Sumner's lodgings in Washington, engaged on a visit he had made there in October for the purpose, were at D. A. Gardner's, New York Avenue, between Fourteenth and Fifteenth streets, on the same floor with the street. His simple breakfast of coffee, roll, and eggs was taken in his room. He took his dinner, his only other meal, at a French restaurant, where a few weeks later Judge Rockwell of Connecticut, member of Congress, and Sibbern, the Swedish minister, joined with him in a mess. He was present in the Senate Dec. 1, 1851, the first day of the Thirtysecond Congress. His colleague, John Davis, being absent from his seat, though in Washington, when the session began, his credentials were presented by Mr. Cass, whom he invited to do the [260] service as ‘his oldest personal friend in the body.’ The other senators who took the oath at the same time were Hamilton Fish of New York, Benjamin F. Wade of Ohio, James of Rhode Island, and Geyer of Missouri. Later in the day Mallory of Florida was sworn. Sumner had selected a seat on the Democratic side of the chamber,—one recently occupied by Jefferson Davis, who had resigned,—by the side of Chase, and in close proximity to the senators from Virginia and South Carolina.3 He had only two political associates,—Chase of Ohio and Hale of New Hampshire; the former chosen by a combination of Free Soilers and Democrats, and the latter by a combination of antislavery men and Whigs. From John Davis, his own colleague, he could expect nothing but personal civility. In sentiment, if not often in action, he could count on a certain measure of sympathy from Seward, who was, however, politic and bent on maintaining his position as a Whig leader,4 and from Wade, who was sincere in his antislavery convictions as well as fearless, but who failed in steadiness and adequate preparation for the contests of the Senate. Hamlin, of maine, was now opposed to any scheme for the extension of slavery, but was unhappily constrained by his position as a supporter of the Democratic party, then controlled by the slaveholding interest. Chase and Sumner were well known to each other before, both in correspondence and personal interviews, and their relations were to continue most intimate and confidential until the former's term expired in 1855.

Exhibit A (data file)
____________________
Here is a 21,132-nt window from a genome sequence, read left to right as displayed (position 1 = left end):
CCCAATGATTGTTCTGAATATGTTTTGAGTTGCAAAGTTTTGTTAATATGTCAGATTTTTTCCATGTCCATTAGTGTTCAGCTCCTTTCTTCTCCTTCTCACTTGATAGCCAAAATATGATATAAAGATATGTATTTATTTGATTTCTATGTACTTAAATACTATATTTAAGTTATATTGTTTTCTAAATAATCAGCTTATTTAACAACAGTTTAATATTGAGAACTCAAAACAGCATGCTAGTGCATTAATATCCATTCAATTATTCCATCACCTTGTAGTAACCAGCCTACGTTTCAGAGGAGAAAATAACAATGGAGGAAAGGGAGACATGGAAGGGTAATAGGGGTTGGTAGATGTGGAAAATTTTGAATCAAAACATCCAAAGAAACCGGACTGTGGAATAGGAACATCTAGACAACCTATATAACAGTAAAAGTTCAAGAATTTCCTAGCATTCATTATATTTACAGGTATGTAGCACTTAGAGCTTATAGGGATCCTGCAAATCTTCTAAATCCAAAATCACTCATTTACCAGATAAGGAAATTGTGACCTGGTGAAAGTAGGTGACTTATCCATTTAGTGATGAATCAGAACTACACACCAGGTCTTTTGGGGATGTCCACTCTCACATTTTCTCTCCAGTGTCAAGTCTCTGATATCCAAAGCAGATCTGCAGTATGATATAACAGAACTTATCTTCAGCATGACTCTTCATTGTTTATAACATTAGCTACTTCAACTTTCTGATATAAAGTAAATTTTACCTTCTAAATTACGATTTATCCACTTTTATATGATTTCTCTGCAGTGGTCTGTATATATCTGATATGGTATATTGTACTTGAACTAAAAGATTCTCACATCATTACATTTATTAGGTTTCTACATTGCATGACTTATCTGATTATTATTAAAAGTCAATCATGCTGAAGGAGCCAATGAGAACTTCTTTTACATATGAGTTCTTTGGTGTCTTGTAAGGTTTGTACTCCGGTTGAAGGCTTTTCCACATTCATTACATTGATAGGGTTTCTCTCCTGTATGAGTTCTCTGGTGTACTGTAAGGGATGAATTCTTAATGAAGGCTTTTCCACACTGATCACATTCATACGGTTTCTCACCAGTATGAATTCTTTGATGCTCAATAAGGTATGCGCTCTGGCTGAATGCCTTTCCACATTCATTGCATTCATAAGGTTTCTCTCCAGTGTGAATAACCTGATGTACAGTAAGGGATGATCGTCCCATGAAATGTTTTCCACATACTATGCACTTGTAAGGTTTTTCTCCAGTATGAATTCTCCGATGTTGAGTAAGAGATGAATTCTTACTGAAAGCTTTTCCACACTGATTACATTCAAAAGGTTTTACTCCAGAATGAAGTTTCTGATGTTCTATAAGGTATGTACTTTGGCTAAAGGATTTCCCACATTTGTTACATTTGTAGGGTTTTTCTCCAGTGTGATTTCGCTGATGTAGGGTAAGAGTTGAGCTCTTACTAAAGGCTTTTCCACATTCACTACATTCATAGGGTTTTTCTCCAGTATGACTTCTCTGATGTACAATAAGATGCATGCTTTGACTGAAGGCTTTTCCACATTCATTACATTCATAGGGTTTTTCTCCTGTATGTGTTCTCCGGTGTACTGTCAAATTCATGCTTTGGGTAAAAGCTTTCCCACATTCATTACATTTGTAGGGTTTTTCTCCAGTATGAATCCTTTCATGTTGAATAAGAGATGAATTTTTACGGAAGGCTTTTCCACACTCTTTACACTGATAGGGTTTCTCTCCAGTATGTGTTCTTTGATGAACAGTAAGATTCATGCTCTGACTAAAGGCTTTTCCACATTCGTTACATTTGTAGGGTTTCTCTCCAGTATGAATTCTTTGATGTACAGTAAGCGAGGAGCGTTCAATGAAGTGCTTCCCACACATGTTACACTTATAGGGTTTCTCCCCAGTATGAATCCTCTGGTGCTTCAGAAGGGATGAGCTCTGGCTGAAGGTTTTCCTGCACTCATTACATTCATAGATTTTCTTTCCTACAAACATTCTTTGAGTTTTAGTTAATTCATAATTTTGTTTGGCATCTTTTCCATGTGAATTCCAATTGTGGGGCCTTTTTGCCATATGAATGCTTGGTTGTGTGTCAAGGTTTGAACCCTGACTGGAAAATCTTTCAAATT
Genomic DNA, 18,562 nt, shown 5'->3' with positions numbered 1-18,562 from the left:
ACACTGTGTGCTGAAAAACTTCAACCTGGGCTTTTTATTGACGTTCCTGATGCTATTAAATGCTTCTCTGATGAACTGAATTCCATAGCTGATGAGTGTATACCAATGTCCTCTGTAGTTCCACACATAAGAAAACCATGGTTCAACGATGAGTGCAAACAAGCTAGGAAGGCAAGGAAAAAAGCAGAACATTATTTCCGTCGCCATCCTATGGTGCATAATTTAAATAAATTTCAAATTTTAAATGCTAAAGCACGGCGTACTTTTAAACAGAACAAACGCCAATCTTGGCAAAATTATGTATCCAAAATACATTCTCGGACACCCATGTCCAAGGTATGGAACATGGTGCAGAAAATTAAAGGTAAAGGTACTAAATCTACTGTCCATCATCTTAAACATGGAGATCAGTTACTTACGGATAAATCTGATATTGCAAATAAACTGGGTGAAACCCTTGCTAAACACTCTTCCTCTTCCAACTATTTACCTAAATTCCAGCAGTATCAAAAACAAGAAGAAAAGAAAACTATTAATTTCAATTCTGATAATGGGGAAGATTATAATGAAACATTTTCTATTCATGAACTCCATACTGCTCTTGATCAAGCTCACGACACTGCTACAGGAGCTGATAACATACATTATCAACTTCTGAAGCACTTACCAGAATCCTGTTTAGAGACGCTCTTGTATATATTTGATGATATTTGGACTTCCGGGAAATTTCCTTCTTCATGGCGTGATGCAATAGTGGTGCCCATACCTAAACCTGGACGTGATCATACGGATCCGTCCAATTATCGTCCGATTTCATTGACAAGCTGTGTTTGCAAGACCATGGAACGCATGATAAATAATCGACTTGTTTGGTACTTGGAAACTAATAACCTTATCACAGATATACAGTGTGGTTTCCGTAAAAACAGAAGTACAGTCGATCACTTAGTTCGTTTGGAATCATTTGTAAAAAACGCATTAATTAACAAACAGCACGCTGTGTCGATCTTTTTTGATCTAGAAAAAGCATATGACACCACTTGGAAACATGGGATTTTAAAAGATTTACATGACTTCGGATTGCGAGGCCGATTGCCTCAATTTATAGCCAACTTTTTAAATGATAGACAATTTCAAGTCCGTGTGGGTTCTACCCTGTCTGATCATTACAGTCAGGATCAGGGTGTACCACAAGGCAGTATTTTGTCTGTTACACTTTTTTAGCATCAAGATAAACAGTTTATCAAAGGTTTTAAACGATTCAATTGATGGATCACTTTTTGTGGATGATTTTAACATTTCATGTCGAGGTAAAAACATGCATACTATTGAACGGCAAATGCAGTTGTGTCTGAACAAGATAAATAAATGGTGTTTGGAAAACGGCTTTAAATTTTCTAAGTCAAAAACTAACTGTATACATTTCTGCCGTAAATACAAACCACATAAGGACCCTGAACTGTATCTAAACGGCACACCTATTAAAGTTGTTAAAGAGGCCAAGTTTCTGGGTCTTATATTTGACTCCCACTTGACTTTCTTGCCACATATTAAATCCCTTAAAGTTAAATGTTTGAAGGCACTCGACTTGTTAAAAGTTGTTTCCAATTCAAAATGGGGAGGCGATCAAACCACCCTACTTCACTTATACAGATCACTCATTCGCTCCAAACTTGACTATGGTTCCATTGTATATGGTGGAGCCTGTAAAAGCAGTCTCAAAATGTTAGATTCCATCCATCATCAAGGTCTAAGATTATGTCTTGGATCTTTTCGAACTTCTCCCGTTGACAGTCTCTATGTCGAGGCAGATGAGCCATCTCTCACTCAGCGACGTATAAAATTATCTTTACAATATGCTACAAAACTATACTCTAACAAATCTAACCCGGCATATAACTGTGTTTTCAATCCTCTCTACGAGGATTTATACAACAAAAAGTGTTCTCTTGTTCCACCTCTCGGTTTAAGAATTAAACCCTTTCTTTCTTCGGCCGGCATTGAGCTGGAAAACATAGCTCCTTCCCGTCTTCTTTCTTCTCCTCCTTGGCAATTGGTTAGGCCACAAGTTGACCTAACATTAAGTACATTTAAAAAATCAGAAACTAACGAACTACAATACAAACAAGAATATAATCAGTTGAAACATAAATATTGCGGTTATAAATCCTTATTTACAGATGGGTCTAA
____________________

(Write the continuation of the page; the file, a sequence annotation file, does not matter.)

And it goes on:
In point of ability and character the Senate was not then at its best.5 It had seen better days, and was again to see better [261] days. Cass had long enjoyed the advantage of various public service abroad as well as at home, and could speak for an indefinite length of time on any question; but nothing ever came from him which was not prosaic and commonplace. Soule was a brilliant man, the one brilliant representative of the South and Southwest. He had been a partisan of freedom in the Old World, as he would probably have been in the New but for his slaveholding environment. Mrs. Stowe recognized in him ‘the impersonation of nobility and chivalry,’ and even hoped that he might become the Southern leader of emancipation.6

The mass of the senators did not in original faculties or training or aspirations deserve to rank with statesmen. Some of them, born in the last century, had passed most of their life in office,—as Berrien, Bell,7 and Badger; but neither in speech nor act did they leave any impression on our history. Their training was generally that of lawyers practising in local courts; and their studies, if extended beyond what was necessary for the trial of cases in which they were retained, were limited to the history of American politics, or at most included a single reading of Hume and Gibbon. They knew well the art of looking after local interests, of flattering State pride, of serving blindly the party; and they were expert in ministering to the fears, the prejudices, the jealousy, and the self-interest of their section.8 If Southerners, they supported the demands of the slaveholding interest without question; if Northerners, they supported any compromise with slavery which was agreed upon as essential to party success. It has been the custom of statesmen in different periods to enrich and diversify public life with studies in science, the ancient classics, or modern literature; but not to force a comparison with any eminent names in English or French history, it is doing no injustice to the senators of the thirty-second Congress to say that there was nothing in their speeches to suggest that they followed as exemplars John Adams and Thomas Jefferson, Edward Livingston [262] and